Timothy Ferriss, an American entrepreneur, public speaker and author of several self-help books including The 4-hour Workweek, was on the edge of committing suicide before he had an epiphany, that changed his life, and the lives of thousands he has inspired, since then. Ferriss, who suffered from a range of behavioural issues, including bipolar disorder, has crafted a simple, but nevertheless highly effective approach to tackling problems, that might seem almost insurmountable. Through a series of fortunate accidents, he came up with a system called What if I, or a Fear-Setting module, as opposed to a goal setting programme.
According to Ferriss, the first step to overcoming a challenge or a fear is defining a challenge (s), or a series of these hurdles on a sheet of paper. The second step involves charting out a prevention plan for these said challenges and finding ways to minimise the impact, if at all they do happen to spring up. Step 3 is the repair stage, which is fundamentally, damage control – something’s gone wrong, how does one go about setting it right. Interestingly, on a second sheet, one needs to forecast, what might be the benefits of an attempt or a partial success. And the third sheet happens to be the most critical – it’s here where you map out the Cost of Inaction – emotionally, physically and financially.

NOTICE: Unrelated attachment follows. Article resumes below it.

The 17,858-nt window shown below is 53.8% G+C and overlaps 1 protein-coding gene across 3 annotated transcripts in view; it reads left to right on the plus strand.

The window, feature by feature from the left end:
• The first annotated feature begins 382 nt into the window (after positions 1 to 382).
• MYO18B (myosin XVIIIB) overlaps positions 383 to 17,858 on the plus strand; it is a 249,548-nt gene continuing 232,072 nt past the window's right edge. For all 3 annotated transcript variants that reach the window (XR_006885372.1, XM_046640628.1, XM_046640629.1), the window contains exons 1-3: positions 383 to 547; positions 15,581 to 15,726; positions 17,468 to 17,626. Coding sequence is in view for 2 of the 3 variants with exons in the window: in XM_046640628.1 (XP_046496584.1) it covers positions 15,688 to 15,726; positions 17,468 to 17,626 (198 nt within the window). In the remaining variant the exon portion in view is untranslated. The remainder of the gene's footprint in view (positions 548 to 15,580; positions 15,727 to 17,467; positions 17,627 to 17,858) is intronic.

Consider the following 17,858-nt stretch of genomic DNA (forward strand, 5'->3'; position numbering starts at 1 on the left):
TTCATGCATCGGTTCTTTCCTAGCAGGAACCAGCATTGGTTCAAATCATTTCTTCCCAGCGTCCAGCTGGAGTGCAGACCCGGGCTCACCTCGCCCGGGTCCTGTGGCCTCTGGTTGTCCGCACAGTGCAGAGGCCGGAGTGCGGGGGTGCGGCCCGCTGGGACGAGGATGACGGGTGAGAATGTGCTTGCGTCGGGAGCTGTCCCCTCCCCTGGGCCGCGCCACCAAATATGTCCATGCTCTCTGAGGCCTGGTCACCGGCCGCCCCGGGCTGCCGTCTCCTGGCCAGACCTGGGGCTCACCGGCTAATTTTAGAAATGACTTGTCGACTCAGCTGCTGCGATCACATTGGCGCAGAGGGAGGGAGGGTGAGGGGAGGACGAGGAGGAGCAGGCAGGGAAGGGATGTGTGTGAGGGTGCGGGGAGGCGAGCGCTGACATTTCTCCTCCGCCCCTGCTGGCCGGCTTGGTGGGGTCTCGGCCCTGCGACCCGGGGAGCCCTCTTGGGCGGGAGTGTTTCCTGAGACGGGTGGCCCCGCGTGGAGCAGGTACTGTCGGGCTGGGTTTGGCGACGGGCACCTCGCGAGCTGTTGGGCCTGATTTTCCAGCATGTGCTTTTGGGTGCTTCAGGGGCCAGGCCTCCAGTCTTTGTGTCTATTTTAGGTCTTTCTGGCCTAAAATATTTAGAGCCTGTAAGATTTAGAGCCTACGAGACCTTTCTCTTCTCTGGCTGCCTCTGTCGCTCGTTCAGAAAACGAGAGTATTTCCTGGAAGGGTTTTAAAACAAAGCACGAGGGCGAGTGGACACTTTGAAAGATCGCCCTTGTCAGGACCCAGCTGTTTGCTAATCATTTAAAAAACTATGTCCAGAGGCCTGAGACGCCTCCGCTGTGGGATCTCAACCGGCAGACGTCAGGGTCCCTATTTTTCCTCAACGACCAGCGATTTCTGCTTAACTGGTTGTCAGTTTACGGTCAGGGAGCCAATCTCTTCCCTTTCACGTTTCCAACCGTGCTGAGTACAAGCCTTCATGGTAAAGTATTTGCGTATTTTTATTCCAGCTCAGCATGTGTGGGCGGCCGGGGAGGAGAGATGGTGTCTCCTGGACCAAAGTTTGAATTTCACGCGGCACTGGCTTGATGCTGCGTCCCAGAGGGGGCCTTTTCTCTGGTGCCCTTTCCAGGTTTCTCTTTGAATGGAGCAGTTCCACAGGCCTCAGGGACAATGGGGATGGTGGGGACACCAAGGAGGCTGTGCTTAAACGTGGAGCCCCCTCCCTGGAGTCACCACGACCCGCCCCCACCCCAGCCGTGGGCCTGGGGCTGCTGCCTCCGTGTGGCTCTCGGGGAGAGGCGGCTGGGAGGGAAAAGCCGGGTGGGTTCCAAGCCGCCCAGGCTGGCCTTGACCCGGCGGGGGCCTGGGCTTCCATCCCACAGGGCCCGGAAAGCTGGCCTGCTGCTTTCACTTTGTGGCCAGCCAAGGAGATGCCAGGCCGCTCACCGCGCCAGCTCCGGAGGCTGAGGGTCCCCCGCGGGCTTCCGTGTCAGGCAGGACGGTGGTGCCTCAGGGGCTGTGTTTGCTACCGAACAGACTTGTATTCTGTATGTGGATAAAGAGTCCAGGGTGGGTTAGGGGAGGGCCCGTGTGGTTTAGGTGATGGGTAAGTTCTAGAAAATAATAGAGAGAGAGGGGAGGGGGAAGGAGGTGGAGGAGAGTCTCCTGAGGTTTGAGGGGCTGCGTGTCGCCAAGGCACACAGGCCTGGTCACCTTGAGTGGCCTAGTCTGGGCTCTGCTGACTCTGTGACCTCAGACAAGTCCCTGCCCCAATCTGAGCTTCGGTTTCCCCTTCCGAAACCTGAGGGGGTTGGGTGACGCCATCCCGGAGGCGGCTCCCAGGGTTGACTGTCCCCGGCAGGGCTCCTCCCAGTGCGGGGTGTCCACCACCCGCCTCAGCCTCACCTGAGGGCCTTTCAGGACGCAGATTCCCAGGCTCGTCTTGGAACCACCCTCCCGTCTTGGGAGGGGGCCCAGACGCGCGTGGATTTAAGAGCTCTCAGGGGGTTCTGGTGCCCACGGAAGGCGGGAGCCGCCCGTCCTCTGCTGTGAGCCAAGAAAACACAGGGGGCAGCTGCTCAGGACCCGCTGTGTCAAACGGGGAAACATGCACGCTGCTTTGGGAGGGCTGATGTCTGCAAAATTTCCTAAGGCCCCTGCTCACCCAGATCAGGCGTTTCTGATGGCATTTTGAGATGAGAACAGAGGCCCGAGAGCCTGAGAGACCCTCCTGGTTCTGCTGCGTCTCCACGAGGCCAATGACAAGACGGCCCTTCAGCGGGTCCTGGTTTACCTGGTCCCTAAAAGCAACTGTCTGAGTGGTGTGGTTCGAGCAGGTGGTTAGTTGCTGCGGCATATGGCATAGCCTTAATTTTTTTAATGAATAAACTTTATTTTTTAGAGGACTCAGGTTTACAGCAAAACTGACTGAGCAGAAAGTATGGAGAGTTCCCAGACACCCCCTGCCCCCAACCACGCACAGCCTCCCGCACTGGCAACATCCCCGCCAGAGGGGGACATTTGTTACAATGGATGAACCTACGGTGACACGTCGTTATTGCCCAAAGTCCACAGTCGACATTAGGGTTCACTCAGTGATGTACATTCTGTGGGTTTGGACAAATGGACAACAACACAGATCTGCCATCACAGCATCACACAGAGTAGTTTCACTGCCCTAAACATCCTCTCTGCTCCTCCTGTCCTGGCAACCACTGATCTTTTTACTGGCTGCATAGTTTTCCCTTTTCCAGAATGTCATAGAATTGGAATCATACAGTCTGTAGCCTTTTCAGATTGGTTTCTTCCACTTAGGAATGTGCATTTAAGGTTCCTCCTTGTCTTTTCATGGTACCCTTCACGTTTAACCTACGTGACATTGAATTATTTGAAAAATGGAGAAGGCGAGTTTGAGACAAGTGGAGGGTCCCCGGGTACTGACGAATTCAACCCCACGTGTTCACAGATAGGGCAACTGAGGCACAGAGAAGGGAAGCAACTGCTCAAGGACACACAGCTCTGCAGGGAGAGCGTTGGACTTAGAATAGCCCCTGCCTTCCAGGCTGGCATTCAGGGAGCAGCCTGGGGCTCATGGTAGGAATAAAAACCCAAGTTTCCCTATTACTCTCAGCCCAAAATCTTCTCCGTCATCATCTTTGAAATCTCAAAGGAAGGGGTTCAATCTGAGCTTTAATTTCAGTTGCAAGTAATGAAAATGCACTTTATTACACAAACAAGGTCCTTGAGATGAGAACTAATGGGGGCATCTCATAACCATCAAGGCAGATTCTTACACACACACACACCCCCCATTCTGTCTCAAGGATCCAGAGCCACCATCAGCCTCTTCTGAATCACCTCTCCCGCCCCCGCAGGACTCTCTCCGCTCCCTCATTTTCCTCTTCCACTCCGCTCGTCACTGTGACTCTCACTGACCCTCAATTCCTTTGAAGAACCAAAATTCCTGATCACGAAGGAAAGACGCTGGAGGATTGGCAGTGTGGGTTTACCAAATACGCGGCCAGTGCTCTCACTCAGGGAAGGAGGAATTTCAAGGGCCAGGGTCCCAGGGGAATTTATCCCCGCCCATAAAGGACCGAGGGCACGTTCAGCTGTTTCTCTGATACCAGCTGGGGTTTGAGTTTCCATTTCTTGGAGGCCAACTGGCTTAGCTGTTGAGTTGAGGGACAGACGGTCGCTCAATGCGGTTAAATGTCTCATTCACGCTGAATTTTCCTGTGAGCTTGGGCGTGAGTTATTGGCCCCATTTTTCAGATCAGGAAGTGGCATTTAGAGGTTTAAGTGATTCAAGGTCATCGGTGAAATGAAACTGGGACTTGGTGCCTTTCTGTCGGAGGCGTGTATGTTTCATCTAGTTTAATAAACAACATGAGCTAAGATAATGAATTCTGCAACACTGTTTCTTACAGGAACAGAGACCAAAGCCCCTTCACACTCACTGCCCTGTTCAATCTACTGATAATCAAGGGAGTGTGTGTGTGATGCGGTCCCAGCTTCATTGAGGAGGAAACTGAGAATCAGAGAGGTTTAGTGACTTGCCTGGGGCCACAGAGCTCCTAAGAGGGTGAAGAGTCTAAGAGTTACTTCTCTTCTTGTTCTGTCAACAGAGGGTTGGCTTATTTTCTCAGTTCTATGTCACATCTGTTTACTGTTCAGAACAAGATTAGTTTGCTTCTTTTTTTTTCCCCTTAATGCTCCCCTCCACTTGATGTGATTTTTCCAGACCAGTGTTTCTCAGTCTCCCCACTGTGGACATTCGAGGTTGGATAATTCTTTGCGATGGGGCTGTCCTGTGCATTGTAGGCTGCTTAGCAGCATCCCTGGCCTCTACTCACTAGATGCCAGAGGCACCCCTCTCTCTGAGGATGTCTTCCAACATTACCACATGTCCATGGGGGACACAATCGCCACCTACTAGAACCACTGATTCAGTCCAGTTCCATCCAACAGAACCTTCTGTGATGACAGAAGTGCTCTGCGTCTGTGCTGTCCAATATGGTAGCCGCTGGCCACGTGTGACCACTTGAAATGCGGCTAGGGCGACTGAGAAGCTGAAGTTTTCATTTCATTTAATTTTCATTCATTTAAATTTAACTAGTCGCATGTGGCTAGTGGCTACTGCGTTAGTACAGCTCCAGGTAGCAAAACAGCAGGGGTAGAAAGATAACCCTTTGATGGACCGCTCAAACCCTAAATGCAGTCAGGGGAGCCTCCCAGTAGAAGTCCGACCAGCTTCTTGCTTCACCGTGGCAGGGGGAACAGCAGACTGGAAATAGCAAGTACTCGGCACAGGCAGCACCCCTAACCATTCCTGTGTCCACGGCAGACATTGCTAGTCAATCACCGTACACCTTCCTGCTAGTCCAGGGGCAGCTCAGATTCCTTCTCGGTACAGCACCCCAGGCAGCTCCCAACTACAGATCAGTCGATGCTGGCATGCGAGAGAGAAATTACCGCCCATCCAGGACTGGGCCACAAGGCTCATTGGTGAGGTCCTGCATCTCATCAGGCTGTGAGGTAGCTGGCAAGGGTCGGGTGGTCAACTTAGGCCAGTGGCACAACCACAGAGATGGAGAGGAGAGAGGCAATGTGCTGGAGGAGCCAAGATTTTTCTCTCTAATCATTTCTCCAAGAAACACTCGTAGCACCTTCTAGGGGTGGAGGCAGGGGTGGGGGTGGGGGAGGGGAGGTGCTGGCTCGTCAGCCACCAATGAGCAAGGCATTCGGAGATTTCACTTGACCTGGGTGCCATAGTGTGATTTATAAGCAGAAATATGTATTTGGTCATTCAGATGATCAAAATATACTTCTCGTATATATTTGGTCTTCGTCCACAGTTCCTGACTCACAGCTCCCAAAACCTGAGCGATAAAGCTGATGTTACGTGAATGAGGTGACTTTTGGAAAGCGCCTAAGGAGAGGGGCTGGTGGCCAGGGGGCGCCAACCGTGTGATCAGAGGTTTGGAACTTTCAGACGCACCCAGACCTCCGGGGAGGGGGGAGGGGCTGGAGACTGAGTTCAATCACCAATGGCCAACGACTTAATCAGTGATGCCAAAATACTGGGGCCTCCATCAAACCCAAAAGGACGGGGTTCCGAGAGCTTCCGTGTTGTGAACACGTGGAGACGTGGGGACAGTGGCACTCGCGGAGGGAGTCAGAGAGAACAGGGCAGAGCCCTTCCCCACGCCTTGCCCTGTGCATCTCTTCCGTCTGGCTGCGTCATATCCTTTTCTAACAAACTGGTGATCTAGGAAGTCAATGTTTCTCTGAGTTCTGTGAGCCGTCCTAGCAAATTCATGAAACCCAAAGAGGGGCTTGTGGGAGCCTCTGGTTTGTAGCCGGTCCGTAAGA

It seems like a simple process, but Ferriss compels us to think about our lives in the context of timelines, six months, one year and three years. How our actions, or our inactions go on to govern the course of our lives, is the peg that Ferriss latches onto. The talk also provides insights into the idea of how hard choices make for an easy life, whereas easy choices make for a hard life. Ferriss introduces the notion of Stoicism in this Ted Talk as well, referring to the philosopher Seneca, who he quotes as having said, we suffer more in imagination than in reality. Ferriss tells his audiences that his choice to embark on this Fear Setting exercise helped him take his very first long vacation in four years, which also led to him penning his first book, which went on to become a global bestseller, and eventually contributed to him being one of the most sought after public speakers in the world. For those looking for an instant shot of pep talk – look no further than this little gem of wisdom on the Ted Talks platform.
TITLE: Why you should define your fears instead of your goals
SYNOPSIS: Tim Ferriss gets talking on the virtue of stoicism
SOURCE: Ted Talks
For all of the most important things, the timing always sucks. Waiting for a good time to quit your job? The stars will never align and the traffic lights of life will never all be green at the same time.
But you are the average of the five people you associate with most, so do not underestimate the effects of your pessimistic, unambitious, or disorganized friends. If someone isn’t making you stronger, they’re making you weaker.
If you are insecure, guess what? The rest of the world is, too. Do not overestimate the competition and underestimate yourself. You are better than you think.
What we fear doing most is usually what we most need to do. Focus on being productive instead of busy.